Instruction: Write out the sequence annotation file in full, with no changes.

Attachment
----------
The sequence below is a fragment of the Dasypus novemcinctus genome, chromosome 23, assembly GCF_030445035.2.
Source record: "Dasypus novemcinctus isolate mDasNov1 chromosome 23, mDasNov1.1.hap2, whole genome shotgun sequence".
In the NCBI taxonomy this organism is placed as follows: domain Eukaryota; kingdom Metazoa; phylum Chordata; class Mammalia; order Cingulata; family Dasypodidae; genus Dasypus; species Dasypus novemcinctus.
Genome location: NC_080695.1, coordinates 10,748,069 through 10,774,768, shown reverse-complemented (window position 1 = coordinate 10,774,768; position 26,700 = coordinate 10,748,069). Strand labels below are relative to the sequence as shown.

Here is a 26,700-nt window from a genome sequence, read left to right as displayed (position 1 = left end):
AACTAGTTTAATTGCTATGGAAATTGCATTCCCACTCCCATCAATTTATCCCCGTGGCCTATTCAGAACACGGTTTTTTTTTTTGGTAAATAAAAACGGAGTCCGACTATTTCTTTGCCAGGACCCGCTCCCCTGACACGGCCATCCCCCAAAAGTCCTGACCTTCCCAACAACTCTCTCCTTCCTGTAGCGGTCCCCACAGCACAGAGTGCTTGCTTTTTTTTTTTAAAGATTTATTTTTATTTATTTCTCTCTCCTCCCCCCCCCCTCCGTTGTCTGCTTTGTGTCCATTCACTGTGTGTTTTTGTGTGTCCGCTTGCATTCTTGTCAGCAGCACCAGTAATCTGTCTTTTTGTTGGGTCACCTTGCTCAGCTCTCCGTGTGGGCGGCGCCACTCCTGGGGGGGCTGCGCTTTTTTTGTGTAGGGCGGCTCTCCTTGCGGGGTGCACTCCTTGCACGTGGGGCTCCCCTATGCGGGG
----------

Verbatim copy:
The sequence below is a fragment of the Dasypus novemcinctus genome, chromosome 23, assembly GCF_030445035.2.
Source record: "Dasypus novemcinctus isolate mDasNov1 chromosome 23, mDasNov1.1.hap2, whole genome shotgun sequence".
In the NCBI taxonomy this organism is placed as follows: domain Eukaryota; kingdom Metazoa; phylum Chordata; class Mammalia; order Cingulata; family Dasypodidae; genus Dasypus; species Dasypus novemcinctus.
Genome location: NC_080695.1, coordinates 10,748,069 through 10,774,768, shown reverse-complemented (window position 1 = coordinate 10,774,768; position 26,700 = coordinate 10,748,069). Strand labels below are relative to the sequence as shown.

Here is a 26,700-nt window from a genome sequence, read left to right as displayed (position 1 = left end):
AACTAGTTTAATTGCTATGGAAATTGCATTCCCACTCCCATCAATTTATCCCCGTGGCCTATTCAGAACACGGTTTTTTTTTTTGGTAAATAAAAACGGAGTCCGACTATTTCTTTGCCAGGACCCGCTCCCCTGACACGGCCATCCCCCAAAAGTCCTGACCTTCCCAACAACTCTCTCCTTCCTGTAGCGGTCCCCACAGCACAGAGTGCTTGCTTTTTTTTTTTAAAGATTTATTTTTATTTATTTCTCTCTCCTCCCCCCCCCCTCCGTTGTCTGCTTTGTGTCCATTCACTGTGTGTTTTTGTGTGTCCGCTTGCATTCTTGTCAGCAGCACCAGTAATCTGTCTTTTTGTTGGGTCACCTTGCTCAGCTCTCCGTGTGGGCGGCGCCACTCCTGGGGGGGCTGCGCTTTTTTTGTGTAGGGCGGCTCTCCTTGCGGGGTGCACTCCTTGCACGTGGGGCTCCCCTATGCGGGG